The institution demonstrates that students make timely progress toward the completion of their degrees and that an acceptable proportion of students complete their degrees in a timely fashion, given the institution’s mission, the nature of the students it serves, and the kinds of programs it offers. The institution collects and analyzes student data, disaggregated by appropriate demographic categories and areas of study. It tracks achievement, satisfaction, and the extent to which the campus climate supports student success. The institution regularly identifies the characteristics of its students; assesses their preparation, needs, and experiences; and uses these data to improve student achievement.
Guidelines: The institution disaggregates data according to racial, ethnic, gender, age, economic status, disability, and other categories, as appropriate. The institution benchmarks its retention and graduation rates against its own aspirations as well as the rates of peer institutions.


Consistent with its purposes, the institution offers co-curricular programs that are aligned with its academic goals, integrated with academic programs, and designed to support all students’ personal and professional development. The institution assesses the effectiveness of its co-curricular programs and uses the results for improvement.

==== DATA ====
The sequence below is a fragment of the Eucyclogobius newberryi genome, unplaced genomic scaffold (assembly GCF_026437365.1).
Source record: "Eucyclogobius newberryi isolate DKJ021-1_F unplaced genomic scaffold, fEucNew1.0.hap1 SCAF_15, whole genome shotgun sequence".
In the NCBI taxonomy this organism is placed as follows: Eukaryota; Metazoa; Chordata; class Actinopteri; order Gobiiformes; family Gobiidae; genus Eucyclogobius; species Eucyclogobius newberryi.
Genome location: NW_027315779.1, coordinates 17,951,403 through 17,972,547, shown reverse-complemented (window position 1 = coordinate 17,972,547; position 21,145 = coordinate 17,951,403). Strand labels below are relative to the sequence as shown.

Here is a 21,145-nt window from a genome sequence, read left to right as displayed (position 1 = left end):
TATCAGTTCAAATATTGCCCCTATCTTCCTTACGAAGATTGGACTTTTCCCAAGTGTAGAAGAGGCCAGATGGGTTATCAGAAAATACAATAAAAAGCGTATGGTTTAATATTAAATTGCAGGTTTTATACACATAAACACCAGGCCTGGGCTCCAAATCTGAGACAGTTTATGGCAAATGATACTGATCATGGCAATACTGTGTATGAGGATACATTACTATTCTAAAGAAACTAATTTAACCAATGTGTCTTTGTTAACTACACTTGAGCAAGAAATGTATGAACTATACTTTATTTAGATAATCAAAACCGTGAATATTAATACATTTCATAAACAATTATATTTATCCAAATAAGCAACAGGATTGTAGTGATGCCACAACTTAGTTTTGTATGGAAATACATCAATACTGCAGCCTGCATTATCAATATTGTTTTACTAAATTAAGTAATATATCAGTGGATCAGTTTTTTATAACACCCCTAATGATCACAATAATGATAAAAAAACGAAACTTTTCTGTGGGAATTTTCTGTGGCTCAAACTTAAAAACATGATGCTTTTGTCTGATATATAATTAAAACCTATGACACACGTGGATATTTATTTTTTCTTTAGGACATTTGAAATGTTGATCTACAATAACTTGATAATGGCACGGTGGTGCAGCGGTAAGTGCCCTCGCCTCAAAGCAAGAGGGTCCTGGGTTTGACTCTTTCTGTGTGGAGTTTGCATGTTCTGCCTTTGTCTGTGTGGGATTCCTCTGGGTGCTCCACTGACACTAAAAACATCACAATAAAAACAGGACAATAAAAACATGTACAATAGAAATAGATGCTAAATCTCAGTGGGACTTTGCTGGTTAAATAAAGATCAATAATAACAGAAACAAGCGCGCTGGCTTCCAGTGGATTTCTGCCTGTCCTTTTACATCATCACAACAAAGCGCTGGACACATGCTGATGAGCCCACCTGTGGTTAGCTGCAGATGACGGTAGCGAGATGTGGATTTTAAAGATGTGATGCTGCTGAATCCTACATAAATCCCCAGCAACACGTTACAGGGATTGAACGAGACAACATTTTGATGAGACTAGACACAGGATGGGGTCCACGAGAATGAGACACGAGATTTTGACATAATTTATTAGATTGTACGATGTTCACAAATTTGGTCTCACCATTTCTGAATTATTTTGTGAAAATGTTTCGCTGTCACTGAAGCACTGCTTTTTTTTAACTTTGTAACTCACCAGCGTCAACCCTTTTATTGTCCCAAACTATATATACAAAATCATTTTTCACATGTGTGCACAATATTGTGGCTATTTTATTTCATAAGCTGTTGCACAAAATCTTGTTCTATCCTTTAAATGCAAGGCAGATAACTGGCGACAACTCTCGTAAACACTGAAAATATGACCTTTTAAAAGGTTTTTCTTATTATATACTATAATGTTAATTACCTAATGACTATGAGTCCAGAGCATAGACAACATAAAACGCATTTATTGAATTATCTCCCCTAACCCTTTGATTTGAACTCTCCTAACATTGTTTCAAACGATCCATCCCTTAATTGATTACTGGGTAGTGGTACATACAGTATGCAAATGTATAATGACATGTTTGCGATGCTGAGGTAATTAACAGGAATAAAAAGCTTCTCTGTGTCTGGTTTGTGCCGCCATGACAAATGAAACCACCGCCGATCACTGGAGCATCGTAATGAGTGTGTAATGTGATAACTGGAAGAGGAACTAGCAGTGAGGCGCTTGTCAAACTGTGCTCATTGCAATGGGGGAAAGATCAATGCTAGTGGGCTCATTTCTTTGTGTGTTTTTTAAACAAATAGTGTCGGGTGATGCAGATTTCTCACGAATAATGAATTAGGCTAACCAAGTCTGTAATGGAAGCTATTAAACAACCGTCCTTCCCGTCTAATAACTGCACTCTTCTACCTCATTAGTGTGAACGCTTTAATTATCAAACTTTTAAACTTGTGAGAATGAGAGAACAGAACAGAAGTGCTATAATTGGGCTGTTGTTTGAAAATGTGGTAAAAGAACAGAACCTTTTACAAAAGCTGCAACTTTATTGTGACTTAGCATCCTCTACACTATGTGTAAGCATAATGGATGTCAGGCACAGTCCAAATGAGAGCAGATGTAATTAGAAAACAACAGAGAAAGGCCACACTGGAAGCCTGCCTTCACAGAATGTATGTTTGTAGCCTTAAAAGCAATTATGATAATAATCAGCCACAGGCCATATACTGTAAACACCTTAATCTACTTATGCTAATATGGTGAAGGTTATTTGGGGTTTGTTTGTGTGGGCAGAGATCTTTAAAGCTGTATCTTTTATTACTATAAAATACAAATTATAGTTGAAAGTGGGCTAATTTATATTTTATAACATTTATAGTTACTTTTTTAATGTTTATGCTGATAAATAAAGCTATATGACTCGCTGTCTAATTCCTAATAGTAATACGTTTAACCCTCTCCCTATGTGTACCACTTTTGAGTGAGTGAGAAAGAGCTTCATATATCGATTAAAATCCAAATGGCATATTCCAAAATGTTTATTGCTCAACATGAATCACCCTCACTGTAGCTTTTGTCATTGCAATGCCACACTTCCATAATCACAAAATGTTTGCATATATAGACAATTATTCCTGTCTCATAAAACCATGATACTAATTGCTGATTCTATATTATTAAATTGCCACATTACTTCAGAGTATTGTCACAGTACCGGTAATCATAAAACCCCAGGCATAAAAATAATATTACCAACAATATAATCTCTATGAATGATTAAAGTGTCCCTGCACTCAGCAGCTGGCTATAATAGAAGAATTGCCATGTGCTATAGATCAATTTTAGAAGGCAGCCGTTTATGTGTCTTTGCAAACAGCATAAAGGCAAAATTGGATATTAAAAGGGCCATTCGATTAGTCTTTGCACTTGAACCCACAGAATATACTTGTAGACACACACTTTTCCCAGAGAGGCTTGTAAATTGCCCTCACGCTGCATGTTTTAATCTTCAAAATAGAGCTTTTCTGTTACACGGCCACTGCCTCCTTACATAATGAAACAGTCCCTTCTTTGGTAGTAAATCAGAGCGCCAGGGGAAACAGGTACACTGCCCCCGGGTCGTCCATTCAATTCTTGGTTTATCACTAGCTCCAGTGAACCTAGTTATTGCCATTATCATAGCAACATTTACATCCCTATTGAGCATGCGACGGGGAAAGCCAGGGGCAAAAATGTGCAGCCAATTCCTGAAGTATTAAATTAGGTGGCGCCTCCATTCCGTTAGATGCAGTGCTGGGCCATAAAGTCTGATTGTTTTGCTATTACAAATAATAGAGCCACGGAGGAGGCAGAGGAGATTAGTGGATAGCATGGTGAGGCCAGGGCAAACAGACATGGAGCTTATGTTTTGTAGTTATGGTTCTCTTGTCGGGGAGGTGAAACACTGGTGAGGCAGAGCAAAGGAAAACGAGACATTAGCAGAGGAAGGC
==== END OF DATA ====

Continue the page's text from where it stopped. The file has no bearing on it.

The institution ensures that all students understand the requirements of their academic programs and receive timely, useful, and complete information and advising about relevant academic requirements.
Guidelines: Recruiting materials and advertising truthfully portray the institution. Students have ready access to accurate, current, and complete information about admissions, degree requirements, course offerings, and educational costs.


The institution provides academic and other student support services such as tutoring, services for students with disabilities, financial aid counseling, career counseling and placement, residential life, athletics, and other services and programs as appropriate, which meet the needs of the specific types of students that the institution serves and the programs it offers.


Institutions that serve transfer students provide clear, accurate, and timely information, ensure equitable treatment under academic policies, provide such students access to student services, and ensure that they are not unduly disadvantaged by the transfer process.
Guidelines: Formal policies or articulation agreements are developed with feeder institutions that minimize the loss of credits through transfer credits.